I’m still working on the formal diatribe. This will probably be cobbled from the bits and pieces you have seen thus far.
Last weekend was my twenty-fifth high school reunion. This could easily turn into a gritty piece on how I was monumentally warped by my high school experiences; but really, the late John Hughes did that so much better.
I have been of two minds about going to my 25th high school reunion. I’m usually of two minds, because I’m always kind of afraid of being out of one. As I began to get ready, I asked myself, “What are you afraid of, really?” My inner child said, in a small voice, “The Big Kids might be mean to me.”
Even I know how nuts that sound. Then I just shifted into Auto-Pilot and started the routine that I know so well, shower, hair, contacts, make-up. Not an arduous process really, because mostly I don’t care, and all of the show biz training, I can at least apply the spackle with the rest of them.
Why that’s important, I don’t know. And really, really, since when do I care so much?
Now that I’m home, I don’t know what it mattered. The cliques still clacked, the good salt of the earth people were still good and salty.
It’s interesting to see how things change and yet don’t really. A handful of people from my graduating class also went to the same small school that I attended when from K-4th grade. One of these people was at the reunion and I we talked for a bit. (Actually, I think I warped him hugely. I’m sorry if I did; he’s a nice a guy.)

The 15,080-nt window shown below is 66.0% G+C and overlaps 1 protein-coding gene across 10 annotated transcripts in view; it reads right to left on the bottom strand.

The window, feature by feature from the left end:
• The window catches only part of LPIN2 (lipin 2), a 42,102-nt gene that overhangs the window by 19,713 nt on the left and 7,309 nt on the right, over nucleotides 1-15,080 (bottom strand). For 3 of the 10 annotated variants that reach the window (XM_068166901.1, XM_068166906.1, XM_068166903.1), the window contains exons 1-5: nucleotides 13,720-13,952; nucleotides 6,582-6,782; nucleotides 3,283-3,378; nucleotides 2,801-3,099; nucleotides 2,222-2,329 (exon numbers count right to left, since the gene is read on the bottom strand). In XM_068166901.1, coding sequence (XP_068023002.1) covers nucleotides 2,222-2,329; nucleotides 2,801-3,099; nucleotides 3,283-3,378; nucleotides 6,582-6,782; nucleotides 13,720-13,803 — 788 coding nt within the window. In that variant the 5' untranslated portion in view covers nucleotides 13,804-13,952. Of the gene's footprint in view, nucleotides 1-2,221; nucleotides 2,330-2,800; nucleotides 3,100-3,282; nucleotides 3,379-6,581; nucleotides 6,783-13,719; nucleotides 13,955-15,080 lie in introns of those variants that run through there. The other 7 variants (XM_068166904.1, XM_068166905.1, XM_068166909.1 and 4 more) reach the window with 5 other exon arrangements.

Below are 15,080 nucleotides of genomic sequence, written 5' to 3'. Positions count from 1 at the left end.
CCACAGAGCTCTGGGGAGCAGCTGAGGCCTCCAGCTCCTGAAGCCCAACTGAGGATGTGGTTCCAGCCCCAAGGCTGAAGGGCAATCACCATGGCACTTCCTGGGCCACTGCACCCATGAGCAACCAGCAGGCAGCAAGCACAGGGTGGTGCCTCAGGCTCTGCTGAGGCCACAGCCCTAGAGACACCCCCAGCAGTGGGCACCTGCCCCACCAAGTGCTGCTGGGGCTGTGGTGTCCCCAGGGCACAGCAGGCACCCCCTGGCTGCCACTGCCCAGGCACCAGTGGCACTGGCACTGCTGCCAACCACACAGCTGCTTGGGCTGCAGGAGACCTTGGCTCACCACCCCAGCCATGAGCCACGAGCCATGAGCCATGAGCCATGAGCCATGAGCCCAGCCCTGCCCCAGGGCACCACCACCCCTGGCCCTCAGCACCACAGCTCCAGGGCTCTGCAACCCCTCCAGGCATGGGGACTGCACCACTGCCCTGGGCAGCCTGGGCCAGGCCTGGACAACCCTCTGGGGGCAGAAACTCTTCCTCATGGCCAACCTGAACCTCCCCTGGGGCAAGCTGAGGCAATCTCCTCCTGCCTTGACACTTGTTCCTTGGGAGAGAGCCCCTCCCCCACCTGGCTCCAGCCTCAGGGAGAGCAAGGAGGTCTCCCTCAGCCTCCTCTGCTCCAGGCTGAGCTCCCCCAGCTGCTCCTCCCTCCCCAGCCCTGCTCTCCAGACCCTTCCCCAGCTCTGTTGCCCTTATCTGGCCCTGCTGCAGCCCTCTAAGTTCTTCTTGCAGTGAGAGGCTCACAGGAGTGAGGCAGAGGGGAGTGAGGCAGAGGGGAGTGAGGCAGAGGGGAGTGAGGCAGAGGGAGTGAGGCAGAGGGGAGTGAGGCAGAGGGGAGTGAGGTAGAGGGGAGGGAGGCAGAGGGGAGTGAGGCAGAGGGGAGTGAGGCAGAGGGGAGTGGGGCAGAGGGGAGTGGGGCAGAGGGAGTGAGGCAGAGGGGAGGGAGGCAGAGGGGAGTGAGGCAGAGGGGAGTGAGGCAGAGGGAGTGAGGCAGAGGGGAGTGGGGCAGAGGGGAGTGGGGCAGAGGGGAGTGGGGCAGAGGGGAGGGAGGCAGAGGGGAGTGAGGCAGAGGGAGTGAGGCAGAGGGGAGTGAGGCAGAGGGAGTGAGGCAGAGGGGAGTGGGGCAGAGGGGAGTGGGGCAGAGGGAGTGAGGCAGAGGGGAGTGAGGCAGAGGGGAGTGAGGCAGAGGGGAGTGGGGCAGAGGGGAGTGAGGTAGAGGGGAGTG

For the sake of this conversation, let’s call him Brad. Brad’s older brother-Cyril(not his real name) was in a hurry to get inside after the bell rang and literally ran right over my older brother, G. G had bent over to tie his shoe seconds before the bell rang.
What I remember from this was my brother’s trip to the ER, and then Brad and Cyril and their parents coming over to our house so that Cyril could formally apologize.
As I retold this story, Brad said that what he remembers is that around that same time someone in our brothers’ class died, and all this time he thought that the deceased child was the same one that Cyril had run over.
I told him, no, it was G and G is just fine (well inasmuch as that he is fine.)
Further along in the conversation, Brad said that he and is wife are considering putting their children in parochial school for their early elementary education.
I told him that I am currently working on formal diatribe about education and that I am a staunch advocate of private education; and I went on to further warp him by citing his case as an example of how impressionable tiny children are and at this time, today, October 25, 2012, public schools in North Texas are slightly better than having a chicken who can play checkers spend the day with your kid.
The formal diatribe will include more specifics, such as my recent experiences in working with public and private education and the reasons why I think we as a society are digging ourselves into a huge hole by not providing every child with the best possible education.
The reason I am finishing the whole diatribe now is that I want to put together the best possible defense. Tomorrow I take on my most challenging job ever: I will be filling in for Miss Beverly; the Kindergarten secretary. Anyone who knows anything about schools know that the secretary is the one that runs the place.
Miss Beverly said that it should be easy, I just make sure the classes all get any updated carpool information or messages from parents and that band-aids and other remedies for boo-boos get distributed.
I’m not being sarcastic. I think being alert and present for any emergent need that a child might have is the most important job in the world.
I have to prepare carefully.